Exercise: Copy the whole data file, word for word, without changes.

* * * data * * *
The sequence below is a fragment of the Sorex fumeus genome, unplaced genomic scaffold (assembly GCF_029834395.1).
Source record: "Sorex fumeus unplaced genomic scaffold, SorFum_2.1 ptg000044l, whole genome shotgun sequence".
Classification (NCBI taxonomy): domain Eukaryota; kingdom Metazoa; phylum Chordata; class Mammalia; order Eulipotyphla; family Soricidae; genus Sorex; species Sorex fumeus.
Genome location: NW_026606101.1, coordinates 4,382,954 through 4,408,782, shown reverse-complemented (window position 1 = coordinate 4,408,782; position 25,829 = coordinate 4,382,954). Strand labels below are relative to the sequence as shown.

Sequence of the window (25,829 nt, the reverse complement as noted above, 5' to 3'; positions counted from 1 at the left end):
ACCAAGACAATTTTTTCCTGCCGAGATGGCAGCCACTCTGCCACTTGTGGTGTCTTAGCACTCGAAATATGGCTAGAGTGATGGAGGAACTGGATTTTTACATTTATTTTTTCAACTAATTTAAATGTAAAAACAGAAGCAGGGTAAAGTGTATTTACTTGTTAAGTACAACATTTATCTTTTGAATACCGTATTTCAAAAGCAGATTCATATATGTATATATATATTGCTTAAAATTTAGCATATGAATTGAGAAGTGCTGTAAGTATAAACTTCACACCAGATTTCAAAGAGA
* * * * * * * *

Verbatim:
The sequence below is a fragment of the Sorex fumeus genome, unplaced genomic scaffold (assembly GCF_029834395.1).
Source record: "Sorex fumeus unplaced genomic scaffold, SorFum_2.1 ptg000044l, whole genome shotgun sequence".
Classification (NCBI taxonomy): domain Eukaryota; kingdom Metazoa; phylum Chordata; class Mammalia; order Eulipotyphla; family Soricidae; genus Sorex; species Sorex fumeus.
Genome location: NW_026606101.1, coordinates 4,382,954 through 4,408,782, shown reverse-complemented (window position 1 = coordinate 4,408,782; position 25,829 = coordinate 4,382,954). Strand labels below are relative to the sequence as shown.

Sequence of the window (25,829 nt, the reverse complement as noted above, 5' to 3'; positions counted from 1 at the left end):
ACCAAGACAATTTTTTCCTGCCGAGATGGCAGCCACTCTGCCACTTGTGGTGTCTTAGCACTCGAAATATGGCTAGAGTGATGGAGGAACTGGATTTTTACATTTATTTTTTCAACTAATTTAAATGTAAAAACAGAAGCAGGGTAAAGTGTATTTACTTGTTAAGTACAACATTTATCTTTTGAATACCGTATTTCAAAAGCAGATTCATATATGTATATATATATTGCTTAAAATTTAGCATATGAATTGAGAAGTGCTGTAAGTATAAACTTCACACCAGATTTCAAAGAGA